Following the memorial service for John Stott in St Paul’s Cathedral on 13th January 2012, Michael Ramsden wrote this appreciation which appeared in The Times’ Religion Correspondent Ruth Gledhill’s Articles of Faith page. Michael Ramsden is an evangelist and apologist and works as the European Director of the Zacharias Trust, which is the European branch of Ravi Zacharias International Ministries. RMF
The Problem is Me
It is rare for the Archbishops of Canterbury and York, the Bishop of London and almost every other senior member of the Church of England to come together under one vaulted roof. But on Friday, with the City still in freefall and the tents of the Occupy protestors still pitched outside, they, along with 2,000 Christian leaders from around the world, packed St Paul’s Cathedral to remember a man who had much to say about the church’s place in the world.
John Stott, who died at the age of 90, was Rector of All Souls Church, Langham Place, and was not a well-known public churchman. He never held high church office, and indeed declined “all ecclesiastical preferment” as one obituary put it. But he was universally regarded as one of the most influential Anglicans of the twentieth century, and his quiet, humble leadership united Christian believers of all stripes around historical, Biblical Christian orthodoxy.
The son of a prominent Harley Street doctor, Stott experienced an evangelical conversion while at Rugby School in the 1930s. From there, he went up to Trinity College, Cambridge, where he took a first in Modern Languages, and then entered the Anglican church just after World War Two. From his base at All Souls in the heart of the London’s West End, he led a resurgence of the passionate evangelical Christian belief that had waned since its Victorian zenith. Not the empty public moralising and anti-intellectual rantings that sometimes masquerade as evangelicalism in the United States, but the deep, rich, intellectual evangelicalism of William Wilberforce and Thomas Barnardo, that called for the transformational power of Jesus in the individual human heart, and from there into all of society.
Stott was instrumental in writing the 1974 Lausanne covenant, which framed international cooperation in the cause of world evangelisation. He wrote more than 50 books, which have been translated into more than 60 languages. His magnum opus – The Cross of Christ – was, and still is, one of the most influential Christian books of the last hundred years (I have read it six times myself). Interestingly, the modern crop of “New Atheists” have largely ignored his writing and teaching. Perhaps he was too hard a target to ridicule and too humble a man to fit the grotesque caricatures created around evangelical Christians today.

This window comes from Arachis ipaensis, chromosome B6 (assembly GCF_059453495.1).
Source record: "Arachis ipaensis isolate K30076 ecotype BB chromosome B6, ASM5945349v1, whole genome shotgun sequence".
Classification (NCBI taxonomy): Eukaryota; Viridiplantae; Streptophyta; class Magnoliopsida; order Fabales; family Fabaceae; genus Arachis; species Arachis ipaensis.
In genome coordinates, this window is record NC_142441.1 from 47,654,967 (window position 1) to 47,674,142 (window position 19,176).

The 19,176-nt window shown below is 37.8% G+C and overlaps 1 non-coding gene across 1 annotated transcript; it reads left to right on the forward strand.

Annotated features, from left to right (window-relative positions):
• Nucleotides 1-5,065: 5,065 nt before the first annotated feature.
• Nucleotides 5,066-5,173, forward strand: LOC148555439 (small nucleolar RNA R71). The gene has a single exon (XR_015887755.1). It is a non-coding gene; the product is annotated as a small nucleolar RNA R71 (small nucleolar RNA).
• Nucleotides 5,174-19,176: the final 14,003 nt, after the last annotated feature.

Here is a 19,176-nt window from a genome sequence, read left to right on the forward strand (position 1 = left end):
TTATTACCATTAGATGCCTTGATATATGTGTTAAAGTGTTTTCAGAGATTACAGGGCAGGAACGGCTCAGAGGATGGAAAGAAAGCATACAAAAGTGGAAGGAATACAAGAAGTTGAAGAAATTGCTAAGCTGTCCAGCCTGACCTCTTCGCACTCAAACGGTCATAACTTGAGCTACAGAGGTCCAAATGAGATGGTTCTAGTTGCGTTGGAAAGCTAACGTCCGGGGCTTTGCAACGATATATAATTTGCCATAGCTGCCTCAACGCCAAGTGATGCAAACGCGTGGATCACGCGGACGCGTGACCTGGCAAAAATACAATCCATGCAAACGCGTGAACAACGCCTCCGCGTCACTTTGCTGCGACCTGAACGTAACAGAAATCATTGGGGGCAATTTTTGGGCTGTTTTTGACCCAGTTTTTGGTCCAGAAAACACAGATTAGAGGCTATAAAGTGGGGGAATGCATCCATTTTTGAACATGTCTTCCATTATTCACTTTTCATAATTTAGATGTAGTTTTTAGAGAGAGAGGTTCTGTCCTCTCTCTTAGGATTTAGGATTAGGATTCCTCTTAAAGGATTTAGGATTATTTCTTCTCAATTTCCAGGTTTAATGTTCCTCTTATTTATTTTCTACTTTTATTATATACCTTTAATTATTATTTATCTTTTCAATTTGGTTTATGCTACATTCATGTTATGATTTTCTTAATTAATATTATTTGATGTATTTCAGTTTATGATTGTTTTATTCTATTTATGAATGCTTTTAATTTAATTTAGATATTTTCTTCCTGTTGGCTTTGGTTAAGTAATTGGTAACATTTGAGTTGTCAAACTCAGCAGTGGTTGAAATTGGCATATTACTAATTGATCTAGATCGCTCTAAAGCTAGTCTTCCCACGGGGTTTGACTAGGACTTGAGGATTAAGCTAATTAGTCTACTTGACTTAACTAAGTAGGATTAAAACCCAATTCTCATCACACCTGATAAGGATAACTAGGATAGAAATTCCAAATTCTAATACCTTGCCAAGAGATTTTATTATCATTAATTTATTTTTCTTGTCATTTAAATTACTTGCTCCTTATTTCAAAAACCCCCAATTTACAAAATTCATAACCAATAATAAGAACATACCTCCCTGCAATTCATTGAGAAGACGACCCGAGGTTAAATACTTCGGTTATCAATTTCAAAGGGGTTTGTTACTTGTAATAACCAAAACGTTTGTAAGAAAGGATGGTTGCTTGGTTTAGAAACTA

The homily at Friday’s service could not have been more appropriate. Mark Greene, now executive director of the London Institute of Contemporary Christianity (LICC) that John Stott founded, summed up Stott’s unwavering commitment to Biblical teaching on the calling, convictions and lifestyle of all those who would claim Christ as their saviour.
“He yearned not only for the conversion of medics, lawyers and factory workers, he yearned for the transformation of medicine, law and manufacturing,” said Greene. Stott’s emphasis was on whole-life disciple-making, on the supreme transformative power of the gospel in the individual and through the Christian individual into the workplace. He longed for lay Christians to be Biblically envisioned and equipped for that mission in their daily lives.
“What would Stott’s emphasis on whole-life disciple-making say to us today in areas such as the moral and directional crisis in our economy?” Greene asked the assembled congregation, an audible silence falling across the great church, as he referred both to the bankers of the city and the Occupy protesters in their tents still spread across the churchyard outside.
The answer, he said, pointing to Stott’s beliefs, lies in our personal response to the Christian gospel. Quoting Jesus’s words from the Sermon on the Mount, Greene said: “You cannot blame the meat for going rotten, you blame the salt for not doing its job.” Stott believed it is our fault, the fault of the church, the fault of individual Christians, as Greene put it, “for not refining, reforming and rescuing for Jesus” in our place of work.
The message of all Stott’s work was that, while we are busy lamenting everyone else’s shortcomings, the responsibility lies within ourselves as individuals. The homily ended with an exhortation for us to pray, as John Stott did, “Lord, how do you want me to change so that I may be salt and light in my work place?” And from there the institutions and companies, the schools and clubs of our country can rediscover their moral, ethical core and move forward with renewed strength.
As Stott’s health failed towards the end of his life, he wrote a note to his doctors explaining that, since he had a living hope of eternal life, he didn’t want to be hindered unnecessarily from entering into it. It was this confidence in his eternal destiny, united with Christ, that permeated Stott’s life and teaching, and enabled him to unite and inspire.